Did you have a complete material for an upcoming album written?
Yes, we had enough material to fill an album with.
Your last effort was the served as a meal demo in September 1986. How would you qualify the music of this material compared to the previous ones?
The music we made the last two years was Explorer at its best I think. More mature alternating with fast riff’s and yet still melodic. Songs like Hell Death, Kiss to Kill, Served as a Meal, Hanging on a Rope already sound a lot more international than the first songs we wrote and yet you can still hear Explorer and that was the most recognizable thing about what we did.
Were all of you satisfied with it or do you think that you could have come up with stronger stuff for a debut album?
You do what you can according to the possibilities you have as an individual musician. We were never virtuosos individually but together as a band, we sounded the way we should and that was the most important thing for us.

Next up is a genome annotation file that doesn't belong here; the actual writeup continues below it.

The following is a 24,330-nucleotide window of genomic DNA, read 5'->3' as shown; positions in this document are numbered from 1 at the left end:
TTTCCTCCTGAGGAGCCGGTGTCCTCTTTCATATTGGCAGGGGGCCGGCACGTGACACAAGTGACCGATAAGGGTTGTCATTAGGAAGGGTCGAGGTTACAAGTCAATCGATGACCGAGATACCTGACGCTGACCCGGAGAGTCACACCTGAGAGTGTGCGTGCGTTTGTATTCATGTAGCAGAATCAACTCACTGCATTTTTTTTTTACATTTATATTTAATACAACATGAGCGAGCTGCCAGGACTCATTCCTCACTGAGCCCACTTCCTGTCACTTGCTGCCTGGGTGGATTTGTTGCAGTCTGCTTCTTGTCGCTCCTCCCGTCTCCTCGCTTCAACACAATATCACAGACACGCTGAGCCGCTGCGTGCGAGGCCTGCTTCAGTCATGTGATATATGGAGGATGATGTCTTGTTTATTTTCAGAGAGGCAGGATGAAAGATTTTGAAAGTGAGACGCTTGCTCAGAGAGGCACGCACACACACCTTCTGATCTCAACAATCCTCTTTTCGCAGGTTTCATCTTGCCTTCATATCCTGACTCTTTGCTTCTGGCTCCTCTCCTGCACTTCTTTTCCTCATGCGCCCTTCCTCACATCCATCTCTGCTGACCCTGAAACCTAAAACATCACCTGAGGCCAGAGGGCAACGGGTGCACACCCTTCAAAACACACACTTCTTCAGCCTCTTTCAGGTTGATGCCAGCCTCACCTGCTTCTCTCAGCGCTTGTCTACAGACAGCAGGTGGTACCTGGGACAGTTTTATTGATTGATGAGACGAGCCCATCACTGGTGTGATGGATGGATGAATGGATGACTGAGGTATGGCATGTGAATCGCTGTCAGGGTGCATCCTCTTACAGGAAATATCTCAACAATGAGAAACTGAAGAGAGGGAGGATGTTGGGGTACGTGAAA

In the spring of 1987 Explorer was negotiating a possible tour of Denmark and Germany with Destruction, but due to personal issues, the band had to decline the offer in the end…
This marked the end of Explorer.
In July 1987 Explorer was part of the Madison Metal Festival at the Cultureel Centrum in Lokeren, which became your last show, since later on that same month brothers Marc and Hubert Haentjes left and the band ceased to exist. What were the reasons behind their decision?
The possibility of touring with Destruction was not an option for the brothers Marc and Hubert. Therefore, we did not do the planned show in Denmark and this was the end of Explorer. However, our last show was in Ledegem somewhere in the late summer of ’87.
How do you view that the band never managed to display their skills live outside of Belgium and Holland?
Roger, our manager, did everything he could to get us on stage in France, but it did not work out. The deal to tour with Destruction in Denmark, Sweden and Germany would have been a perfect international springboard, but it did not happen.
Can you sum up all of your musical involvements after Explorer?